But as electioneering gathered momentum, with dramatic developments such as the one that saw journalist Jarnail Singh aim a shoe at Home Minister P. Chidambaram at a press conference in protest against the clean chit given by the Central Bureau of Investigation to Jagdish Tytler in the 1984 anti-Sikh riots case, all the poll arithmetic became increasingly deficient. The Sikh resentment against the Congress nomination of Tytler and Sajjan Kumar, another accused in the riots case, is naturally bound to have an impact in Punjab, where the population is predominantly Sikh. Naturally, doubts were expressed about the projection of the Congress gains in Punjab. In the case of the BJP, the developing political climate marked by the growing public resentment against the governance in Karnataka, which is seen as promoting aggressive Hindutva, raised questions about the projection that the party would maintain its winning streak in the State.

The withdrawal of the RJD, the LJP and the S.P. in Bihar, Uttar Pradesh and Jharkhand from the UPA to form a fourth front added yet another confusing dimension to this process. These States account for 134 of the 543 seats in the Lok Sabha (80 in Uttar Pradesh, 40 in Bihar and 14 in Jharkhand). Any gains or losses in this belt will be crucial for the Congress and the BJP. The effort of the fourth front was obviously to become the most dominant player in the region and thus call the shots when the Congress or any other secular formation emerged with sufficient numbers to form the government at the Centre.

Given this background, the number of States that can throw up surprise results has grown considerably. According to the veteran political analyst Hariraj Singh Tyagi, the most crucial battles will be those fought in Andhra Pradesh, Bihar, Uttar Pradesh, Rajasthan, West Bengal, Tamil Nadu, Kerala and Punjab. According to him, the elections in these States, taken individually and cumulatively, can impact the three formations to such an extent as to make or mar their importance at the national level. These States together have 301 seats.

While the electoral trends in these States are crucial for the two big players, the trends especially in Andhra Pradesh, West Bengal, Tamil Nadu and Kerala are equally important for the Third Front. A good performance by the Third Front in these States will basically be at the cost of the Congress and its allies. A positive result for the Third Front in the 143 seats in these States will naturally make it more appealing to the fourth front.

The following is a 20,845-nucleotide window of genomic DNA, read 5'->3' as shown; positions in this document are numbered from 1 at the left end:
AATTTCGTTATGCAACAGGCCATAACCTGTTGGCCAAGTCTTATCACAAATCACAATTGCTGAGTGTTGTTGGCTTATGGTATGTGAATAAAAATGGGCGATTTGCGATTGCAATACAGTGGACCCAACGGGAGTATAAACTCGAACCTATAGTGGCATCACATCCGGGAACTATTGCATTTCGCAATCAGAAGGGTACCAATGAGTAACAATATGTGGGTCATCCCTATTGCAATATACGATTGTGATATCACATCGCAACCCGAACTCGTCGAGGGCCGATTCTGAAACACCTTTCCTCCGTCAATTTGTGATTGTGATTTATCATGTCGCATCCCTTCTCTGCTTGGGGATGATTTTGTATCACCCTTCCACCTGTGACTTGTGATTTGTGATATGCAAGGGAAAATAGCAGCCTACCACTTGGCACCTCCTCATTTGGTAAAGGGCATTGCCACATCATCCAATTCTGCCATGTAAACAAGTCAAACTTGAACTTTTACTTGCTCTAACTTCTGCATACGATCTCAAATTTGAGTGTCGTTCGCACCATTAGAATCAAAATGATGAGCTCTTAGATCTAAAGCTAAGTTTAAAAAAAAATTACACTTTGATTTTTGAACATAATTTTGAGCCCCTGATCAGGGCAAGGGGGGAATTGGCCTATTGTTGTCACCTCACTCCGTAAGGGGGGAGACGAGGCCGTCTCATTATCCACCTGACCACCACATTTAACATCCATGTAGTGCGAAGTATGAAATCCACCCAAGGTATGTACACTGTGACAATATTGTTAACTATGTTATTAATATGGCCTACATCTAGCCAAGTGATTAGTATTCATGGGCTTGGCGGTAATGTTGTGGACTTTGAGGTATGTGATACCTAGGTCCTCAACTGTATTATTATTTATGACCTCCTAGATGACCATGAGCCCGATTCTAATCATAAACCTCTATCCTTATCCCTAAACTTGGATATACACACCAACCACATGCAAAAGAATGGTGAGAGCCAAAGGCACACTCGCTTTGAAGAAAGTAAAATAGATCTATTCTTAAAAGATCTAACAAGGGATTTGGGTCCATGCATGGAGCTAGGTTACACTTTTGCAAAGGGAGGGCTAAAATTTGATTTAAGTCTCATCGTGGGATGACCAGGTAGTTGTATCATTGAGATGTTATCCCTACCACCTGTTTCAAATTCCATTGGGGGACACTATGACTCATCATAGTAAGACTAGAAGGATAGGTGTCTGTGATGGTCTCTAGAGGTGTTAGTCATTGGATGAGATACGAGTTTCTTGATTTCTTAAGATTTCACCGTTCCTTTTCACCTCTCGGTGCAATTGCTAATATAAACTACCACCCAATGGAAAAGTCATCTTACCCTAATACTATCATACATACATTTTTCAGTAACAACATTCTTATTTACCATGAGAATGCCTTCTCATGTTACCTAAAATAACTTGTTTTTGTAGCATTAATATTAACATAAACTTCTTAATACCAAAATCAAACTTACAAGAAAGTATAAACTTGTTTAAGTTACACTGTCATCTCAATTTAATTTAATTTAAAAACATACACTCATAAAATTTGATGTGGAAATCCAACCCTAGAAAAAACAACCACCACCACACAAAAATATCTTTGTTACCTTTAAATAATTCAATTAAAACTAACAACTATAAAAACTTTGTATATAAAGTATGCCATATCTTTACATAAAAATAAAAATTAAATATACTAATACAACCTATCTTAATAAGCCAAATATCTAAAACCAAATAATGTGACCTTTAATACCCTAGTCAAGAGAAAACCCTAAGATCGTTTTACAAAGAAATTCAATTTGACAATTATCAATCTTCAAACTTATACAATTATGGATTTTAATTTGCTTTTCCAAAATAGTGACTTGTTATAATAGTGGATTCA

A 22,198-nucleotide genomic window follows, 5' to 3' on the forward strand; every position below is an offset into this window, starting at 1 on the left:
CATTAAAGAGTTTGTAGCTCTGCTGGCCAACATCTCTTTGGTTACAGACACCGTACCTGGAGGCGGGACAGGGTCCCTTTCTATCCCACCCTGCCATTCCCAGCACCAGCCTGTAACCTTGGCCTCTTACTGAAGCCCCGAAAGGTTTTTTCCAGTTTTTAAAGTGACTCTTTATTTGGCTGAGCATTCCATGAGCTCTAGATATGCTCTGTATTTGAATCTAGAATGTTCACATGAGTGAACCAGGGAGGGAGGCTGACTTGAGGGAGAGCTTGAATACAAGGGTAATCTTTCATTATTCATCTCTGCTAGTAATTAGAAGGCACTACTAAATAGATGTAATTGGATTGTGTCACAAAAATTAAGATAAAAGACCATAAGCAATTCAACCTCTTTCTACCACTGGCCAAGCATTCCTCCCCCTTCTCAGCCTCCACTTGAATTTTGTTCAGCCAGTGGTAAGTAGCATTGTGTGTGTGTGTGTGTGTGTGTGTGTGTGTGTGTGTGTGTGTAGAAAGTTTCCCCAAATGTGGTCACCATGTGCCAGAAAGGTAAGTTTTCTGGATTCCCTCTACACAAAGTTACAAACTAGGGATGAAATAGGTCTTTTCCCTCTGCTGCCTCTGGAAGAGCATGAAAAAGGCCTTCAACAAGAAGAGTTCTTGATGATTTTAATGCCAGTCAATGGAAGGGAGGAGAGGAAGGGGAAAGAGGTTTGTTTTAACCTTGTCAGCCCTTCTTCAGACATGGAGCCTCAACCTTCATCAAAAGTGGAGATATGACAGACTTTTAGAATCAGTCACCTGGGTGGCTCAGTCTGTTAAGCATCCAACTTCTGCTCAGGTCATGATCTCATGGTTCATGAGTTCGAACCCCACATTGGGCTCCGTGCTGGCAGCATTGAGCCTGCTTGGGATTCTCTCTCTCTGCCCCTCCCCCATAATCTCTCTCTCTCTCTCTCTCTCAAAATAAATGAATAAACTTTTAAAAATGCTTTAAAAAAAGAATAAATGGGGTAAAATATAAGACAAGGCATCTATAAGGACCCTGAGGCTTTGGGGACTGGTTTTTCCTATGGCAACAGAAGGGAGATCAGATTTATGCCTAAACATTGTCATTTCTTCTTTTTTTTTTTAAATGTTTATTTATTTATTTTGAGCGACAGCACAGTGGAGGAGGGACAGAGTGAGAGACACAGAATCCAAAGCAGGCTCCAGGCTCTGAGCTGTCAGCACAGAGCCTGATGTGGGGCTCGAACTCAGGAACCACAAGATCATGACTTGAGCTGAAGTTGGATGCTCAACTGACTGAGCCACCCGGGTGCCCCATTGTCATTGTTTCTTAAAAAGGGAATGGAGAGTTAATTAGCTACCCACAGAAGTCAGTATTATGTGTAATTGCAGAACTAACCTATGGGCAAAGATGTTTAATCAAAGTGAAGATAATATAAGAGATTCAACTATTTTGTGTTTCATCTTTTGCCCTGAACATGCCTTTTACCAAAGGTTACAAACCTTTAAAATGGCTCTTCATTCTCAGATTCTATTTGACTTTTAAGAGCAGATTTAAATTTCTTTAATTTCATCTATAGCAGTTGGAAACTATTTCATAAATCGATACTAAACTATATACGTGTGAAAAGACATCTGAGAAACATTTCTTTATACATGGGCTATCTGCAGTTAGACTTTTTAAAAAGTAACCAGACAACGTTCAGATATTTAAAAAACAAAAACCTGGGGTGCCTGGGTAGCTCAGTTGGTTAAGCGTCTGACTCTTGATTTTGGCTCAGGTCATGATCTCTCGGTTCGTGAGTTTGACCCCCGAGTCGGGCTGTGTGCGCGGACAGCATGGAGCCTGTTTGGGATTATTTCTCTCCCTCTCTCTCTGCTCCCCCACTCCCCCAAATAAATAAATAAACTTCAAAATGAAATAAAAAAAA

It is important for the Congress to hold on to its tally in Andhra Pradesh (29 out of 42) and make dramatic gains in West Bengal, Kerala and Punjab where it won six out of 42, none out of 20 and two out of 13 respectively in the last elections. The NDA will have to strive hard for good results in Bihar (where it won 11 out of 40) and Uttar Pradesh (10 out of 80) and maintain its position in Rajasthan (21 out of 25). According to a senior BJP leader, the NDA will have to double its seats in Bihar and Uttar Pradesh in order to be anywhere in the reckoning for power. Only such a result will make us attractive once more to former and prospective partners such as the All India Anna Dravida Munnetra Kazhagam [AIADMK] and the BJD, he said.

Obviously, all this is easier said than done. According to the Lucknow-based political analyst Indra Bhushan Singh, the problem with the two big parties is that they are forced to fight known adversaries as well as unknown, undefined ones. The strengths and weaknesses of the known adversaries can be measured with some level of accuracy, but gauging the impact of unknown adversaries is almost impossible.

And the current political climate is such that even known political entities are at times acquiring the dimensions of the unknown. It is a kind of surreal political flip-flop. It is these flip-flops that you see when Nitish Kumar wonders where he will be tomorrow or when Lalu Prasad or Sharad Pawar say that the Left parties are natural allies. Undoubtedly, this has complicated the picture further for the big parties.

Indra Bhushan Singhs observation does have great relevance when one considers the fact that barring the Left, all parties are talking about post-poll regrouping. Even the big two are not exempt from this kind of convoluted discourse. BJP leaders, including Advani, are on record that they are still hopeful about the return of regional parties such as the AIADMK, the BJD and the Trinamool Congress to the fold, while Prime Minister Manmohan Singh has made bold to say that regional parties are not good for the development of the country and that he regrets having had to part with the Left.

He also added that the Congress would be only too happy to take the support of the Left parties after the elections. Evidently, the message about too many jokers in the pack has spread far and wide in the countrys elections to the 15th Lok Sabha.